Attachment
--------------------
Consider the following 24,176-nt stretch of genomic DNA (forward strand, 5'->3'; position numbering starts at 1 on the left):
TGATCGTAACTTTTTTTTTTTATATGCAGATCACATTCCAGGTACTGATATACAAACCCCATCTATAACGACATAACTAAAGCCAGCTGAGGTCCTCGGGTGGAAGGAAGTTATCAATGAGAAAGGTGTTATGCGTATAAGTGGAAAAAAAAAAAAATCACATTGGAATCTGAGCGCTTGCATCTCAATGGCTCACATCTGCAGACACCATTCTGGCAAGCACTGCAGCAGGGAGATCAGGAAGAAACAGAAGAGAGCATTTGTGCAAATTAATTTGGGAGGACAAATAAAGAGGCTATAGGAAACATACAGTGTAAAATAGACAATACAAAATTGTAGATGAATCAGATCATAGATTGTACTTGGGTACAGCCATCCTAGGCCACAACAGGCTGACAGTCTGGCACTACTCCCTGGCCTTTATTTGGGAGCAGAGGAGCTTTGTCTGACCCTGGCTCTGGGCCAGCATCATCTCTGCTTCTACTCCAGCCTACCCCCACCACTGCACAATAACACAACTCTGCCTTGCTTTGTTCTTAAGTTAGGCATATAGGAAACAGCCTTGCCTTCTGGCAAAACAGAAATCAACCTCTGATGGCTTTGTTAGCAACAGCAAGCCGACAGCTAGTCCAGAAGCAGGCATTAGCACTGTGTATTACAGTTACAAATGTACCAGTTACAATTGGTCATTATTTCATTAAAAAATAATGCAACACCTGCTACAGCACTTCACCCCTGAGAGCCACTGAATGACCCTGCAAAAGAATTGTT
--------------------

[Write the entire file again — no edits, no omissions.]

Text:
Consider the following 24,176-nt stretch of genomic DNA (forward strand, 5'->3'; position numbering starts at 1 on the left):
TGATCGTAACTTTTTTTTTTTATATGCAGATCACATTCCAGGTACTGATATACAAACCCCATCTATAACGACATAACTAAAGCCAGCTGAGGTCCTCGGGTGGAAGGAAGTTATCAATGAGAAAGGTGTTATGCGTATAAGTGGAAAAAAAAAAAAATCACATTGGAATCTGAGCGCTTGCATCTCAATGGCTCACATCTGCAGACACCATTCTGGCAAGCACTGCAGCAGGGAGATCAGGAAGAAACAGAAGAGAGCATTTGTGCAAATTAATTTGGGAGGACAAATAAAGAGGCTATAGGAAACATACAGTGTAAAATAGACAATACAAAATTGTAGATGAATCAGATCATAGATTGTACTTGGGTACAGCCATCCTAGGCCACAACAGGCTGACAGTCTGGCACTACTCCCTGGCCTTTATTTGGGAGCAGAGGAGCTTTGTCTGACCCTGGCTCTGGGCCAGCATCATCTCTGCTTCTACTCCAGCCTACCCCCACCACTGCACAATAACACAACTCTGCCTTGCTTTGTTCTTAAGTTAGGCATATAGGAAACAGCCTTGCCTTCTGGCAAAACAGAAATCAACCTCTGATGGCTTTGTTAGCAACAGCAAGCCGACAGCTAGTCCAGAAGCAGGCATTAGCACTGTGTATTACAGTTACAAATGTACCAGTTACAATTGGTCATTATTTCATTAAAAAATAATGCAACACCTGCTACAGCACTTCACCCCTGAGAGCCACTGAATGACCCTGCAAAAGAATTGTT